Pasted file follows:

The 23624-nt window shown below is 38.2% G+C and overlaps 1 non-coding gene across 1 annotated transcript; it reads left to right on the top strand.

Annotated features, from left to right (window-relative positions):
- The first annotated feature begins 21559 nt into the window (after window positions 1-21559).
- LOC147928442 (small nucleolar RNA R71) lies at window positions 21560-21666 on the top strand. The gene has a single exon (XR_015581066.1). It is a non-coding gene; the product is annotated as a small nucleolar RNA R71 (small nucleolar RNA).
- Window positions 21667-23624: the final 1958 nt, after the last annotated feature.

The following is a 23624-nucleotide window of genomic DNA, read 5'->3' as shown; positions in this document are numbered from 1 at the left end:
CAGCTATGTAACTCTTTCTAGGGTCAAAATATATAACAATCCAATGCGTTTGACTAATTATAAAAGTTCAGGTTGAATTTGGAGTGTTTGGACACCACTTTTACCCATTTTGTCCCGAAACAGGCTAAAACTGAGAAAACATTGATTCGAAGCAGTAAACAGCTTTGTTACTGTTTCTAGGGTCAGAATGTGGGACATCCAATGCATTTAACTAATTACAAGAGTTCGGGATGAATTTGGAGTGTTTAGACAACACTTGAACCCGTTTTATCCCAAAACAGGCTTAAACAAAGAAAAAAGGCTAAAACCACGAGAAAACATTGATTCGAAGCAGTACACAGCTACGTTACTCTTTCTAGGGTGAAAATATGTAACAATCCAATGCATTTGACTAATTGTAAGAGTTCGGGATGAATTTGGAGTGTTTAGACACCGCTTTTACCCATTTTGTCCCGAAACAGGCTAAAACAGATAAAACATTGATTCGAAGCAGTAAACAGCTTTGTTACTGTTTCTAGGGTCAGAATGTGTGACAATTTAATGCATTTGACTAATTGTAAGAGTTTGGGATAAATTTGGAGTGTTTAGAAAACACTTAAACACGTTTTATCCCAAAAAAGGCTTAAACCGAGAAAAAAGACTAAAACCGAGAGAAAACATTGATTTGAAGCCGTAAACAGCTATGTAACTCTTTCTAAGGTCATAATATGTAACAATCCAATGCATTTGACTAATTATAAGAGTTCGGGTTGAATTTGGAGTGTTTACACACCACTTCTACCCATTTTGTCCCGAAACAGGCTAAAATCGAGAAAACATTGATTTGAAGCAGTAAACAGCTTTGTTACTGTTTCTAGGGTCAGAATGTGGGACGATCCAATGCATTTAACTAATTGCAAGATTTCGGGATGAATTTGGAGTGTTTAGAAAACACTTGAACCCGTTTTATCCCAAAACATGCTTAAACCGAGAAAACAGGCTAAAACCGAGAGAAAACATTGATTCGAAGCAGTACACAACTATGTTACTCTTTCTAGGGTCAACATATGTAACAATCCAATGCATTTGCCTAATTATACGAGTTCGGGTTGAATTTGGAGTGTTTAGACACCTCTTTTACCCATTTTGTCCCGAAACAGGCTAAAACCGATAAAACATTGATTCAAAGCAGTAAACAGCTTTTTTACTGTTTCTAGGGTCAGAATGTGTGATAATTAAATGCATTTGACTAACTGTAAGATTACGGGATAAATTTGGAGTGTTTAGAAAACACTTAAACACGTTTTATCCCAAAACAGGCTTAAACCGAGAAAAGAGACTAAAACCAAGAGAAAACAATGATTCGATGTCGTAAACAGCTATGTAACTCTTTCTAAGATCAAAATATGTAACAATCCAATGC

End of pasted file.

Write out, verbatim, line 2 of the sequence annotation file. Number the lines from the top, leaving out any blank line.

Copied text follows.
Annotated features, from left to right (window-relative positions):